Conference | Workshop
European regionalisms in the long 20th century (1890-2015)
- Thursday 10 November 2016 - Saturday 12 November 2016
2311 BD Leiden
The interest in regionalism is rapidly growing, particularly in Europe. The issue of regional versus national identities is making headlines nowadays, with strong regional movements in Scotland, Catalonia, Flanders and supposedly also in the Ukraine. Regional movements and processes of regional identity construction are crucial to understand our current globalizing world, where the nation-state loses relevance and ethnic, regional, transnational and supranational identities are becoming more important.
Regional identities and regionalism, however, are a constant feature of European modernity since the end of the 19th century. Developed as a side-effect of the emergence of national identities, regionalism has often been regarded as an inward-looking, reactionary and nostalgic phenomenon and in some cases as a direct forerunner of a sub-state nationalism eventually leading to separatism. Yet, the regional is not only a complementary dimension of the national, but also a product of modernity, which has been able to adapt itself to the transformations experienced by European societies throughout the 19th and 20th centuries. As with nationalism, regional identities and regionalisms have coexisted with liberalism, traditionalism, fascism and communism. They survived the Interwar and the Cold War periods and persist until the present days.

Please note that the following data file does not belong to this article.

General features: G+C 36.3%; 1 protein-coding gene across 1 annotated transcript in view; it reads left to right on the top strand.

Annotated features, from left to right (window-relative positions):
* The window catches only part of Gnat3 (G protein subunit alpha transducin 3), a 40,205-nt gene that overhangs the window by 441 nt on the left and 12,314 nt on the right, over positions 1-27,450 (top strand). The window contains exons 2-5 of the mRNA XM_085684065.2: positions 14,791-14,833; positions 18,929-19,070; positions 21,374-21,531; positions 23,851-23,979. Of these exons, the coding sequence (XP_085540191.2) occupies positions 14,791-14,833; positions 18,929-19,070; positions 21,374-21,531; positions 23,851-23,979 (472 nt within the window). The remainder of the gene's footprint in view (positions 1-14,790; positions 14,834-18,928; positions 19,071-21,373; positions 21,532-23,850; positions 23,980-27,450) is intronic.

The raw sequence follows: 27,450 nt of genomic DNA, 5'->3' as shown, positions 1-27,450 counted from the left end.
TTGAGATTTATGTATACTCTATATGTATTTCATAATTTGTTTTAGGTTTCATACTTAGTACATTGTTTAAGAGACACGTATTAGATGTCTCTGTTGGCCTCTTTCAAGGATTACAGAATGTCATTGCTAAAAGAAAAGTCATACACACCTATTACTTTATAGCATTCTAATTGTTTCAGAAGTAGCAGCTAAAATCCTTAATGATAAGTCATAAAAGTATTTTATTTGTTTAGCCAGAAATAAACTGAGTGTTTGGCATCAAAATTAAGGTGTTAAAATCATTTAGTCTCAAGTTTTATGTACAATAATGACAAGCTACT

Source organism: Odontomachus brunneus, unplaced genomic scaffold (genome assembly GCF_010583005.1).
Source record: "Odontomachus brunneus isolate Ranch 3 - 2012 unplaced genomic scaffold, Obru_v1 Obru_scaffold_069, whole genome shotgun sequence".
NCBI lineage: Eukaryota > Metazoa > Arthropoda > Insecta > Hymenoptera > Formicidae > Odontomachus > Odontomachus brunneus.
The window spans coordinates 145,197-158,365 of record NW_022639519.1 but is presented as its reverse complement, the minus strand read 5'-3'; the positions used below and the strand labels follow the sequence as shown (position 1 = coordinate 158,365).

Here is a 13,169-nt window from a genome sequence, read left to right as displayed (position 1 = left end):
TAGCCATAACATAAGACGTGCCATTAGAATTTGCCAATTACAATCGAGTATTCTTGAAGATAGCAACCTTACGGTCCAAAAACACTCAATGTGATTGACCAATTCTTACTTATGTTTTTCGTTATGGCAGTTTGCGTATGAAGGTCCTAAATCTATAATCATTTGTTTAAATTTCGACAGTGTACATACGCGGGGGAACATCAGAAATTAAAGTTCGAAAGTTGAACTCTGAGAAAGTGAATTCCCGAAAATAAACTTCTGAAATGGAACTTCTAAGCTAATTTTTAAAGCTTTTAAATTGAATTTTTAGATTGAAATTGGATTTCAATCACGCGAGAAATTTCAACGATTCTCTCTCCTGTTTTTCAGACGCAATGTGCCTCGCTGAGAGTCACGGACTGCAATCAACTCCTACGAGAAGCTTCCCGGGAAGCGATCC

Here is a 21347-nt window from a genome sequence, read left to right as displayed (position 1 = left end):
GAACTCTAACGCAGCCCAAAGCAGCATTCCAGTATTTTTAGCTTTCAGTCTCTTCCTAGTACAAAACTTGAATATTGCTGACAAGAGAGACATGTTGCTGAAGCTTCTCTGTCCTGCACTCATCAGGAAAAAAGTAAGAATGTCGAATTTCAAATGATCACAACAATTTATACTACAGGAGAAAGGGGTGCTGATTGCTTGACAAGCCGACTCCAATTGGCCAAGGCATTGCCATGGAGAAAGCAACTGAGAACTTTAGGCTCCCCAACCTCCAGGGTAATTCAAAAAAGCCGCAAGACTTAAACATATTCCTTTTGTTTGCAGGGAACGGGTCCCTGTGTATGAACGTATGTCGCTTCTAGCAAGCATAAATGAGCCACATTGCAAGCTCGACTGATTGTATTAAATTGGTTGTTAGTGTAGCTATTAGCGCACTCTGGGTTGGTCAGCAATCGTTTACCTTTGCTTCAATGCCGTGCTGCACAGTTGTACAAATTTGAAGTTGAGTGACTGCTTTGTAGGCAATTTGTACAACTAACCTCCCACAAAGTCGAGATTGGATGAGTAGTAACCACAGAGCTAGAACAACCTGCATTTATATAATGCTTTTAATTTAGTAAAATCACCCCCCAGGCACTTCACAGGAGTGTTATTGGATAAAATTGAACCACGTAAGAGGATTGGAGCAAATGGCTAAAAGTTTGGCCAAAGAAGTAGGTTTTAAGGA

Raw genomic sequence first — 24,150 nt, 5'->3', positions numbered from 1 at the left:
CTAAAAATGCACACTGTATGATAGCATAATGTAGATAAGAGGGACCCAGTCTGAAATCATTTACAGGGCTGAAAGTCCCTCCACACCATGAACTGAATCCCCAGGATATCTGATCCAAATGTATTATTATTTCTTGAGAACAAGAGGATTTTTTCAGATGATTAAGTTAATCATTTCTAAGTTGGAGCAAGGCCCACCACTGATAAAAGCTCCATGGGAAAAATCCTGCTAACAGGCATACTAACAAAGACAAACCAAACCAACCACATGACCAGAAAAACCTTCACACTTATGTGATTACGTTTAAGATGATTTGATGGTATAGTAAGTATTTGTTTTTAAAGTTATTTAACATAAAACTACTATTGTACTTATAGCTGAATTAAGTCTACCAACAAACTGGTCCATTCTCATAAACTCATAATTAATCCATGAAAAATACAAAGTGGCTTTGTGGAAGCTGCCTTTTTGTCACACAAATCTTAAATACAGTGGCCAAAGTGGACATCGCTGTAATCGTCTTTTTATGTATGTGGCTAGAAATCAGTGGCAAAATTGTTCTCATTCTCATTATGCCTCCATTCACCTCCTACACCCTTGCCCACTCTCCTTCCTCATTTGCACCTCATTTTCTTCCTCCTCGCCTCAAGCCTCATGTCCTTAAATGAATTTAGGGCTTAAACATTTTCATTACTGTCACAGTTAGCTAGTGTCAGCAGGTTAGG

The aim of this workshop is to offer a cross-country and diachronic perspective on the development of regional identities and regionalism, focusing on the one hand on big areas within Europe (Southern Europe, Central Europe, Scandinavia, Eastern Europe, etc.), and examining on the other hand the relationship between regionalism and specific ideologies and regimes (Fascism, Communism...), as well as different themes related to them, from food to tourism and the arts.
More information can be found in the workshop's programme.